UN battle looms over finance as nations submit climate plans

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India solarImage source, Getty Images
Image caption,
India's climate plan will see a big expansion of solar power but coal use will also grow

Divisions over money between rich and poor countries re-emerged as nations submitted their plans for tackling climate change to the UN.

India, the last big emitter to publish its contribution, said it would need $2.5 trillion to meet its targets.

The Philippines said that without adequate climate compensation, their cuts in emissions wouldn't happen.

The UN says the plans increase the likelihood of a strong global treaty.

148 countries, out of a total of 196, have met a UN deadline for submitting a plan, termed an Intended Nationally Determined Contribution (INDC).

These INDCs cover close to 90% of global emissions of carbon dioxide. The commitments will form the centrepiece of a new global agreement on climate change that nations hope to agree in Paris in December.

Independent analysts at the Climate Action Tracker said that the plans, when added up, meant the world was on track for temperature rises of 2.7 degrees C above pre-industrial levels.

This is above the 2 degree target generally accepted as the threshold for dangerous climate change. But it is a significant improvement on a previous assessment of 3.1 degrees, made when fewer plans had been submitted.

India's contribution, which promised to reduce the carbon intensity of their emissions but didn't commit to peaking their CO2, drew praise from around the world.

"It's highly significant that India is joining the ranks of so many other developed and developing countries in putting serious commitments on the table ahead of the Paris climate talks," said former UK environment minister Richard Benyon MP.

Scary numbers

But many environmentalists were critical, saying the plan would see a "phenomenal increase" in the use of coal.

"We're especially disappointed to not see a concrete renewable target," said Pujarini Sen from Greenpeace India.

"They are talking about 40% of electric power coming from non-fossil sources by 2030. This is not 40% renewable energy, it includes nukes, it includes large dams."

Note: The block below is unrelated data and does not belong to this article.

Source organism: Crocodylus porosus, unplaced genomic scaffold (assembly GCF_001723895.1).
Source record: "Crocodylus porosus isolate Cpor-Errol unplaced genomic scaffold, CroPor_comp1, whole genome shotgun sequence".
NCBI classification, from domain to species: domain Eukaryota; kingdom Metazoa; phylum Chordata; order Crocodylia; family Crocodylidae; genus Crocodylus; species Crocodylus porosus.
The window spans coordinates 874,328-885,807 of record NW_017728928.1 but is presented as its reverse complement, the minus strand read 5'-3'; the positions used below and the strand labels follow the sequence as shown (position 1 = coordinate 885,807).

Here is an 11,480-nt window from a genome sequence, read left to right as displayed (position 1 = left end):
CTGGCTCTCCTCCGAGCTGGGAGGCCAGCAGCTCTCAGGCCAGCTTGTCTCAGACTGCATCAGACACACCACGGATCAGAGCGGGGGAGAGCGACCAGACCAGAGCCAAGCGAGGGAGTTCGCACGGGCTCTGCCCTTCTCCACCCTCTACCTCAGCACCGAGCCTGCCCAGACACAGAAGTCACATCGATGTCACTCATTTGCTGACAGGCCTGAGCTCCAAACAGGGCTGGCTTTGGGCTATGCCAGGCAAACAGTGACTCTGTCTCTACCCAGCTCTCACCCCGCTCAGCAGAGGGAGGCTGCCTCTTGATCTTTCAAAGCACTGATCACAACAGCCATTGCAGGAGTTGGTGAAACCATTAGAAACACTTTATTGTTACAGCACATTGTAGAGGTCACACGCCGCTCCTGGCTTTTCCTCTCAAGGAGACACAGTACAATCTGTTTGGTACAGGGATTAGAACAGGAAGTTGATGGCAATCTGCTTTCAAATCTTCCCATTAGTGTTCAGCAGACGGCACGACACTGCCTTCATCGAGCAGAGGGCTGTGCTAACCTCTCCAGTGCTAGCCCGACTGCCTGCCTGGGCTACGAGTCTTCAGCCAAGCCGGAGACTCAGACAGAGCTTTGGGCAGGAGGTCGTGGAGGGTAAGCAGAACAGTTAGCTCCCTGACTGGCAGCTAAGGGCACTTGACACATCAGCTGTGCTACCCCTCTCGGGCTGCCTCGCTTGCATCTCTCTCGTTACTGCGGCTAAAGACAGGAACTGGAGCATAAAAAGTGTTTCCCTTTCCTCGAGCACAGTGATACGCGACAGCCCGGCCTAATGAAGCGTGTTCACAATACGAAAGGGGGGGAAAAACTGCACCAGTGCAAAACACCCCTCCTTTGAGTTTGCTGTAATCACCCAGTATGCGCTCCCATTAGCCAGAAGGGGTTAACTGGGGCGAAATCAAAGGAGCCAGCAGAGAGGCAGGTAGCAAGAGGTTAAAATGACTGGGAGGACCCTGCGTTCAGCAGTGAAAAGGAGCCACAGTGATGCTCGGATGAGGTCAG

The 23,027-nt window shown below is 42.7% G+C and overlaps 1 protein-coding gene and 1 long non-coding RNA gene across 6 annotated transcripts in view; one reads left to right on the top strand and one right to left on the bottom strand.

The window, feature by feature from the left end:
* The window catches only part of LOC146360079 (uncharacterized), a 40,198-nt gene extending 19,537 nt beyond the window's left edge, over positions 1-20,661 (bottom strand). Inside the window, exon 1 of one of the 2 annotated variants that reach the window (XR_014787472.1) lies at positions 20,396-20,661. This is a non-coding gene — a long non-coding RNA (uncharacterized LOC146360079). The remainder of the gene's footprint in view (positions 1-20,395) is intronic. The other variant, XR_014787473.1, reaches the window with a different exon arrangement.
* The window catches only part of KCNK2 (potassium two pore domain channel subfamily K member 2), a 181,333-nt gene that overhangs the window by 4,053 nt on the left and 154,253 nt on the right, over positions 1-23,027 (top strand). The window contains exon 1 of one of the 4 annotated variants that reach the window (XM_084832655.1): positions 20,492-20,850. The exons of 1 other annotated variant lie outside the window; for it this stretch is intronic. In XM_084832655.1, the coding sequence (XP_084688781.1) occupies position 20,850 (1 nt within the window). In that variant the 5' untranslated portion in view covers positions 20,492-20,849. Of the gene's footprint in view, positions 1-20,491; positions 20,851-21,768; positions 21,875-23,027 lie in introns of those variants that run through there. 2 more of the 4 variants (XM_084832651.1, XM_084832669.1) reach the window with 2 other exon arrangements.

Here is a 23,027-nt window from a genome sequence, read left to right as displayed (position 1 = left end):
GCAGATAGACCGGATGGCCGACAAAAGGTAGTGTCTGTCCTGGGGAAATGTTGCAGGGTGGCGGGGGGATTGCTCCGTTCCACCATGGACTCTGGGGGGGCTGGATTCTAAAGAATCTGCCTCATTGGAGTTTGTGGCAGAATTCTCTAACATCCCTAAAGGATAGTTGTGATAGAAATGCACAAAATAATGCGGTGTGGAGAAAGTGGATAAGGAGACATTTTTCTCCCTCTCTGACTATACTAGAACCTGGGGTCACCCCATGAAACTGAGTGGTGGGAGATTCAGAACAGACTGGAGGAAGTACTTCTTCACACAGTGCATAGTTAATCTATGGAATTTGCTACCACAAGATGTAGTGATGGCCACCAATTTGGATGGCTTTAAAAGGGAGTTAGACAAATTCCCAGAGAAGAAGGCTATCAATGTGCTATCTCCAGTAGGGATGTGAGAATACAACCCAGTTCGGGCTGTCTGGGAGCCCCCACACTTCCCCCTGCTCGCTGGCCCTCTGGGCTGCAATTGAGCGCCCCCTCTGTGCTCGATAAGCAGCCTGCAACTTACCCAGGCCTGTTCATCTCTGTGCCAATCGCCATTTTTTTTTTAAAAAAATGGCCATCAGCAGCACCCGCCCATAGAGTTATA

The plan says that India's transition will cost $2.5 trillion, a "scary number" according to one observer.

It is unclear how much of this money will come from India's own resources and how much from the international community and investment.

In their written submission, India's proposed climate actions appear to be contingent on getting much of this money from richer countries: "The successful implementation of INDC is contingent upon an ambitious global agreement including additional means of implementation to be provided by developed country parties."

Image source, Getty Images
Image caption,
India's environment minister Prakash Javadekar says that climate change will cost trillions not billions

Developed countries have committed to $100bn of funding for developing countries to deal with climate change by 2020, but India's environment minister suggested the bill was going to be a lot bigger than that.

"I am telling the world that the bill for climate action is not just $100bn; it is in trillions of dollars per year," said Prakash Javadekar.

"Countries will take up their own responsibility; but the world that is historically responsible for carbon emissions, what we are suffering today, the climate change - they must at least walk the talk on $100bn."

Some observers believe that India and others are using the INDCs to begin the negotiation process and to highlight how important money is, especially to developing countries.

"The thing that has the least clarity in this process is the finance issue," said Liz Gallagher from environmental think-tank E3G.

"They are kind of using the INDCs to really deliver that message. It's a big prod to the developed countries to wake up because they haven't sorted this yet."

Several countries in their submissions also pointed to the question of loss and damage.

This issue has become highly contentious in recent years as developing countries have sought some form of compensation for the ongoing impacts of a changing climate. The richer nations have strongly resisted this idea, fearing a legal liability.

The Philippines was quite clear in linking their plans to slash emissions by 70% by 2030 to getting money for loss and damage.

"The Philippine INDC assumes that loss and damages from climate change and extreme events will not require diversion of substantial resources for rehabilitation and reconstruction thereby adversely affecting the country's capacity to meet national development targets," they said in their submission.

Other countries have put a figure in their INDCs on the amount of loss and damage they have suffered in recent years. Serbia, for example, says that in the period between 2000 and 2015, it suffered losses of 5bn euros thanks to floods and droughts.

This focus on loss and damage means that it is likely to feature heavily in the negotiations in Paris.

"There are some legal red lines for many countries, including the US, around the form of compensation and what that would mean," said Liz Gallagher.

"But as a rational and a political choice, loss and damage has to be at the heart of the agreement and that is going to be an important challenge."

Negotiators will meet in Bonn later this month to review a draft of a new deal ahead of the Paris meeting a month later.

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